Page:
All morning we’ve been watching the clouds blow in and out, teasing us with notions of the pool and then stealing them away again.  We’ve decided to risk it once the Rooster awakens from his nap and for this, the older monkeys are grateful.

I am grateful as well.  It means escape from the house and adult conversation and at least a little sunshine here and there – three things this FitQueen requires for her sanity.  But it also means the thousand little preparations: finding clean bathing suits (not always easy due to my severe distaste for putting away laundry), packing snacks that will appeal to all and not rot if they are forgotten, remembering things like sunscreen, clean towels (again with the laundry issue), and myriad “guys” for the Rooster.  Oh – and goggles and the blanket.  Then it’s the piling into the van, the piling out, and the lugging of the stuff.  The frantic attempts to keep the Rooster with me while I get everyone/thing set up and the frantic chasing of the Rooster while he follows the big kids around.

And it is this way for every mom at the pool.  I am not special in any of these instances.  What makes it different for me is knowing I am on the verge of an EBV flare up.  How do I know this?

Let’s check the list, shall we?  Irritability – check.  Slight fatigue – check.  Tingling fingers and toes, dizziness, insomnia, and bouts of nausea – check, check, check, and check.  And the overly emotional state of being that has me in sniffles over, well…just about everything?  Check.  Not being totally enthused about a possible outdoor run is a huge sign for me.  I live for those workouts, especially the ones that take me outside.  I’m already digging for motivation and coming up short.  Which tells me the fatigue may be more than slight.

It isn’t awful yet.  Yet.  But I’ve been through the cycle enough to know what’s coming if I don’t get a handle on it fast.  No processed stuff.  Early bedtime.  Choosing between the run and the lifting session instead of doing both (which was another reason to get all emotional.  I mean, how does one simply choose between an outdoor run and leg day?????).  Knowing what to do empowers me while at the same time pushing that lump into my throat.  Because the one thing I dislike more than putting away clean laundry is seeing my own limitations on an ever-closer horizon.

So boo and hoo and all that jazz.  Woe is me and whatnot.  I tell you this not to gain sympathy but to try and make you understand, because I know I am not the only one.  People certainly do not look at me with all my posts about double workouts, distance running, and event training and think, “Oh, poor girl.  She’s really ill.”  And most of the time – I’m really not.

But give me repeated offenses (poor food choices on a daily basis, even if it’s just once a day; lack of sleep due to Paul McCartney being on The Colbert Report, even if it’s just an extra 30 minutes) and I know I’m sending myself back down a road I would rather not travel.  It’s my own fault.  I get that.  I may know my limits but I don’t always pay attention to them.  Mostly because I’d just rather not.  There’s far too much to do and no one else does it right.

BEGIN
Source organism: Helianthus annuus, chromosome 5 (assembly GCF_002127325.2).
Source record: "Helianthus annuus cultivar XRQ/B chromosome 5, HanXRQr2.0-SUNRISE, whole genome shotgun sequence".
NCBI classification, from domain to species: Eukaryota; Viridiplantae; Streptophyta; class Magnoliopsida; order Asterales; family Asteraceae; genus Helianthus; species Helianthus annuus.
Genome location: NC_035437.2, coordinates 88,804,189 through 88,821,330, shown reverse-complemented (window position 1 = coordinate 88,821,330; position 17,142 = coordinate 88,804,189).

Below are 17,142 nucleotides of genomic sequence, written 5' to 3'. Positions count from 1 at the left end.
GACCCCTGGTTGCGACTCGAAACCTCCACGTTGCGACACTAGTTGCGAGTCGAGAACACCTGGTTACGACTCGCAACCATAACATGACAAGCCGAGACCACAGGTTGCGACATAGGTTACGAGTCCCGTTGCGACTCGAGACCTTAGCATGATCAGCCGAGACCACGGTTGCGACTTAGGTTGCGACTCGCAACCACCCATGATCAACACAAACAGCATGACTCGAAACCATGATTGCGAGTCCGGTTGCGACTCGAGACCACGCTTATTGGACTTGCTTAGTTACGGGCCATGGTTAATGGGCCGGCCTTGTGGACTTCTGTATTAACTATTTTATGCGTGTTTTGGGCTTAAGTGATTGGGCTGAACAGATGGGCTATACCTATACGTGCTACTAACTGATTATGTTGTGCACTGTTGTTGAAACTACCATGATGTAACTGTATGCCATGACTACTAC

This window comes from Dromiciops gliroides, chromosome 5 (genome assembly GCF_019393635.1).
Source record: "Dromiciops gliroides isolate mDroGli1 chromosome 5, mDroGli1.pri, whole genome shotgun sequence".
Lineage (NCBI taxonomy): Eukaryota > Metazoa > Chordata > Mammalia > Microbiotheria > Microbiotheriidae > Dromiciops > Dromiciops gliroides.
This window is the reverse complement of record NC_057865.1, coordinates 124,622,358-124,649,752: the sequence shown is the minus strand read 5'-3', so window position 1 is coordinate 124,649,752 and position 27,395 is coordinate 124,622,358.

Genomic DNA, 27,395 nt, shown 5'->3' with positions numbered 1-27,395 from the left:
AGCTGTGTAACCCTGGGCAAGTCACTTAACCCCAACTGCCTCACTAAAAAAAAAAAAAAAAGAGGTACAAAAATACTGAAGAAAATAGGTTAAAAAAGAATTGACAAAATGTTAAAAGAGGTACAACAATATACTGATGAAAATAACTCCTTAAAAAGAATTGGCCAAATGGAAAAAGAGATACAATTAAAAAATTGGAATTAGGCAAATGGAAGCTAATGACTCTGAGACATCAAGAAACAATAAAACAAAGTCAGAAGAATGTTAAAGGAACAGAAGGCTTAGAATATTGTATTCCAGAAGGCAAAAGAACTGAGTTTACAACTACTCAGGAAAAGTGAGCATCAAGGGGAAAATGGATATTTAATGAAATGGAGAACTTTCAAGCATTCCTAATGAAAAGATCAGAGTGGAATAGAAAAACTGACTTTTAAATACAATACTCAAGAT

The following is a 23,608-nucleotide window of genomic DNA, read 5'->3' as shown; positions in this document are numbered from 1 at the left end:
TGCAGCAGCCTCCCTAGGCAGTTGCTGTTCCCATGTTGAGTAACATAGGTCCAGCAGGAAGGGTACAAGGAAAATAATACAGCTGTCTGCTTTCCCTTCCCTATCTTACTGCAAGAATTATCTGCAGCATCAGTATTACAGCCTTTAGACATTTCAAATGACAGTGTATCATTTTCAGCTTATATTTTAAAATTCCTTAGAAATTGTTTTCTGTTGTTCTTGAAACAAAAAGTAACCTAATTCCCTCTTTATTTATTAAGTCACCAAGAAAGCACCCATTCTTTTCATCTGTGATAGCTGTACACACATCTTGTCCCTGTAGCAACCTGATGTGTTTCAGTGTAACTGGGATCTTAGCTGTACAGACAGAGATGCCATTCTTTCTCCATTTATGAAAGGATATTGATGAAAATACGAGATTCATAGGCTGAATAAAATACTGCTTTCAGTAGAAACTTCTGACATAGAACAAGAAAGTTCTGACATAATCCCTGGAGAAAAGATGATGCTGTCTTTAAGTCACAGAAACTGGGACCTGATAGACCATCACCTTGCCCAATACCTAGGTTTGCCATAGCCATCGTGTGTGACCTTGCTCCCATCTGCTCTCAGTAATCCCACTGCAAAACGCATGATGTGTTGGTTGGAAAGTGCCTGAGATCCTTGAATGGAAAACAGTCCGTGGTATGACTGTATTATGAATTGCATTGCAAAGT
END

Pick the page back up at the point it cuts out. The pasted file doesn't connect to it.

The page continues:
There are others out there – gorgeous, beautiful, healthy-looking others – that go through this very same thing.  There are bad days and then there are really bad days.  But there are also enough incredibly great days that the illnesses get nearly forgotten – by everyone else.  Never by us; that is always sitting in the background somewhere, whispering.  I know when I’m pushing too hard even before the symptoms hit.  I simply choose to ignore it because I want to smash everything into the good days just in case there’s a really bad day ahead.  Sometimes they come even when I stick to my Paleo plans and I take my rest days and I ask for help around the house.

I’d kinda rather push and push and push and take advantage of the energy I have.  I don’t want to squander it with resting when I’m not sure if I’ll have any left over tomorrow.

I was blessed to come across an article written by a woman with Lupus that expressed so much of what I feel on a daily basis that I was in tears within the first two paragraphs.  And it got me thinking how lucky I am that I only deal with EBV, and that I really only deal with it sometimes.  It may truly suck on occasion, it could always be worse.

I mean, I’m running marathons and OCR’s and color runs.  I’m swimming with my kids and going to their baseball games and going on hikes.  I am rarely completely limited by my virus – and for that, I am grateful.


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